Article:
Tuesday, February 10, 2009

Army Composition and Tactics Part III

Garrisons: Alma 48:8 described small forts, or places of resort, that had earth piled up. Hugh Nibley described these (in Approach to the Book of Mormon I believe) as similar to other ancient hill forts. The location of these forts are described as being by various choke points such as river crossings and road junctures. Other garrisons are at larger cities. The quick capture of the capital in Helaman 1, and the coup described in Alma 61 suggest that some city garrisons could be quite small. We should also remember the fear of Laman and Lemeul of the 50 soldiers that Laban could command. And the boast of the Nephites in Mosiah 11:19, that 50 soldiers of their soldiers could stand against thousands. Hugh Nibley (In Lehi in the Desert) contends that 50 was often the number contained in a city garrison.

The activities of these garrisons are mostly implied. In Alma 55 some Lamanite guards are enticed into a drunken stupor. As a product of the United States military I can understand the boredom that would spur that behavior. So there is a definite amount of implied boredom. Garrisons at critical junctures would function as an advanced warning system. And maybe imply a defense in depth, where lightly fortified outer garrisons would funnel enemy advances into better defenses in the rear, and give time for the Nephites to raise the requisite forces. Although some frontiers had no early warning system (see Alma 16), and the cities on the east sea fell so quickly there is no indication of a time advantage gained, so the defense in depth was partial at best. A more appropriate function indicated in the text would be to control movement between cities. This would allow the capital to control information by placing garrisons along key road junctures. (like knowledge about the coup of the capital being contained). They could also work in conjunction with Nephite scouts/spies in observing enemy movement. Dr. Ainsworth at bookofmormonsites.org has suggested that towers could be used for look out as well. These would look roughly similar to what we now call mesoamerican stone pyramids.

The dangers of this position would include possible ruses, such as poisoned wine, enemy attempts to infiltrate the city, being cut off by enemy scouts, being killed in a coup attempt, or by a quick raid by skirmishers. (See Mosiah 11:17 for example)

Guard Duty: This does not appear to be a permanent function but simply a reassignment based on conditions- like capturing enemy prisoners. Enemies were put to labor because they were easier to guard. This seems rather odd, since taking them outside the city would seem to make it easier for them to run. There is no information concerning restraints. Alma 57:30-34 mentions a prison break of Lamanites, where an unarmed group of Lamanites simply rushed upon the sword wielding box of Nephite guards ("They broke through"). This group also met a group of spies, who see to act more like scouts. The danger from guard duty seemed to the shame from a allowing men to escape. But in Alma 57 the prison guards make it back to the main army in time to help win the fight. This event also portrays the flexible nature of the Nephite belief system. Allowing prisoners to escape could have been seen as a sign of God's displeasure, but since the prison guards were then allowed to win the fight it was seen as a blessing. This is consistent with other ancient societies.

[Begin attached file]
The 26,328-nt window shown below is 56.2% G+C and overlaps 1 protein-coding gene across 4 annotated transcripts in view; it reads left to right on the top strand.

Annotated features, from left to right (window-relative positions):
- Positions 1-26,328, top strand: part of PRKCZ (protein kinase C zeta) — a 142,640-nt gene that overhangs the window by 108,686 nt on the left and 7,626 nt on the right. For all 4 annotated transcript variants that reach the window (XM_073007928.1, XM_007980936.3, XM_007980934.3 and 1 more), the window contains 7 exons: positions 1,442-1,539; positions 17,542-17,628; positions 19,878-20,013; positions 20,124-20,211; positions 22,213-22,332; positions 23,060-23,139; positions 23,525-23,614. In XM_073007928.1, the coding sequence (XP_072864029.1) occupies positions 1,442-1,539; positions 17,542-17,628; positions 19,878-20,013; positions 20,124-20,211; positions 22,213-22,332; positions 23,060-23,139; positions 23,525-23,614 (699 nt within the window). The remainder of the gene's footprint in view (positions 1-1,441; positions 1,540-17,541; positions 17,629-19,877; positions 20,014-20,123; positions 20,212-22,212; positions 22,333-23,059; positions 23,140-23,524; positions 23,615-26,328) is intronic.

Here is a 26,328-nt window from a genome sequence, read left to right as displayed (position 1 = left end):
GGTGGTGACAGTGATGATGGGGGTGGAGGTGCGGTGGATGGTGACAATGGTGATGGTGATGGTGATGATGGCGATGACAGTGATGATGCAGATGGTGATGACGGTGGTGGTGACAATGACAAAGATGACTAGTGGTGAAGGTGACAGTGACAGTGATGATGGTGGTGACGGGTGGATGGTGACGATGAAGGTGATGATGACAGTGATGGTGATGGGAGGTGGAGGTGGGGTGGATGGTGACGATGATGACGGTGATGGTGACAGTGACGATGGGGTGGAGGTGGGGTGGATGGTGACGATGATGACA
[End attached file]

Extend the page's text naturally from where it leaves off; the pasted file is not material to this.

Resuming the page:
Body Guards: As talked about in my post Homeric warfare the elites of the Nephites fought the elites of the Lamanites (Alma 2). Body guards are mentioned in this context as well. This could explain the 50 number mentioned in the garrison section. Since the agricultural nature of Nephite society would dictate a mostly part time army. The standing army would be a few professional soldiers. These could be from the military caste (see "Military Caste" in Warfare in the Book of Mormon), and would be likely commanders of detachments (like those in charge of transporting prisoners in Alma 57), as well as the bodyguards. See Mosiah 7:7,10-11,16 for more.

Their dangers are numerous. They would have to fight the elites and full time soldiers of the other side. In Alma 2:34, Alma and his bodyguards had to fight for a bridgehead across the river. In Alma 52 the body guards of Moroni had to deal with an "exceedingly fierce" opponent trying to hack their way through a trap. And they were said not to "give way", suggesting they acted like Persia Immortals- the discipline corps of an largely conscripted army. The body guards also had city security, and palace duty during times of peace. Helaman 2 describes how those guards were killed quickly after a rapid thrust of the enemy.

Conclusion: These are few of the occupations that make up the Nephite armies. This also explained the tactical options and dangers associated with them. The brevity of the text forbids definite conclusions. But the text is consistent with other ancient armies, and provides many clues that allow us to draw tentative conclusions. There is also a time difference between many of the detailed war narratives- like 400 years between the account in Alma and those in Mormon. Thus even out tentative conclusions may not apply to all of Nephite history. But we can assume that basic elements remain the same with complications arising as Nephite society became increasingly complex. This also allows us to examine the parts of Nephite armies that we can then compare to other ancient armies. As with most study of the Book of Mormon, a few tentative answers lead to more questions. I hope to hear your comments, and that you read my other posts as I attempt to answer these questions.

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